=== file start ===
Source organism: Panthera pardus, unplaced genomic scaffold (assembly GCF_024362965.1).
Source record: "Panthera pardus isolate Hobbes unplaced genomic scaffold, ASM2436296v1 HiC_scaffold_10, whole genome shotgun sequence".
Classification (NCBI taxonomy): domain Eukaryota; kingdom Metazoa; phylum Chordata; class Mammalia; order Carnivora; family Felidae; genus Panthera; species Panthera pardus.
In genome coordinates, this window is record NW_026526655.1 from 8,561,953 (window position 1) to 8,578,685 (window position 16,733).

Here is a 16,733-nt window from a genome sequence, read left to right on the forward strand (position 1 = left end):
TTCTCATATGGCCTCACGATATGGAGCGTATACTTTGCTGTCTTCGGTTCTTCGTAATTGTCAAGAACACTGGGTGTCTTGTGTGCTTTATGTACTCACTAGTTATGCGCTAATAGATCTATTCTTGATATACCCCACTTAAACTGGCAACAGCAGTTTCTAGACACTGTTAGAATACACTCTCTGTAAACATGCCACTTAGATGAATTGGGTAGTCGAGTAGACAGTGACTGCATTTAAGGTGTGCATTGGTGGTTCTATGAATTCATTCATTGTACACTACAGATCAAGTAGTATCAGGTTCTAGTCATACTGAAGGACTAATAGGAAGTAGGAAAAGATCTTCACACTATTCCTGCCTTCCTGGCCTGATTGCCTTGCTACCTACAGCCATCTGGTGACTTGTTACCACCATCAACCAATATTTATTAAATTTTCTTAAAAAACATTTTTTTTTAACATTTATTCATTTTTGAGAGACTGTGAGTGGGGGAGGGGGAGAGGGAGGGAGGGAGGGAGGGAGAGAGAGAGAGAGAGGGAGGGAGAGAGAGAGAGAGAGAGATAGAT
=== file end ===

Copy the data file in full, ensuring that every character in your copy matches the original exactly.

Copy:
Source organism: Panthera pardus, unplaced genomic scaffold (assembly GCF_024362965.1).
Source record: "Panthera pardus isolate Hobbes unplaced genomic scaffold, ASM2436296v1 HiC_scaffold_10, whole genome shotgun sequence".
Classification (NCBI taxonomy): domain Eukaryota; kingdom Metazoa; phylum Chordata; class Mammalia; order Carnivora; family Felidae; genus Panthera; species Panthera pardus.
In genome coordinates, this window is record NW_026526655.1 from 8,561,953 (window position 1) to 8,578,685 (window position 16,733).

Here is a 16,733-nt window from a genome sequence, read left to right on the forward strand (position 1 = left end):
TTCTCATATGGCCTCACGATATGGAGCGTATACTTTGCTGTCTTCGGTTCTTCGTAATTGTCAAGAACACTGGGTGTCTTGTGTGCTTTATGTACTCACTAGTTATGCGCTAATAGATCTATTCTTGATATACCCCACTTAAACTGGCAACAGCAGTTTCTAGACACTGTTAGAATACACTCTCTGTAAACATGCCACTTAGATGAATTGGGTAGTCGAGTAGACAGTGACTGCATTTAAGGTGTGCATTGGTGGTTCTATGAATTCATTCATTGTACACTACAGATCAAGTAGTATCAGGTTCTAGTCATACTGAAGGACTAATAGGAAGTAGGAAAAGATCTTCACACTATTCCTGCCTTCCTGGCCTGATTGCCTTGCTACCTACAGCCATCTGGTGACTTGTTACCACCATCAACCAATATTTATTAAATTTTCTTAAAAAACATTTTTTTTTAACATTTATTCATTTTTGAGAGACTGTGAGTGGGGGAGGGGGAGAGGGAGGGAGGGAGGGAGGGAGAGAGAGAGAGAGAGGGAGGGAGAGAGAGAGAGAGAGAGATAGAT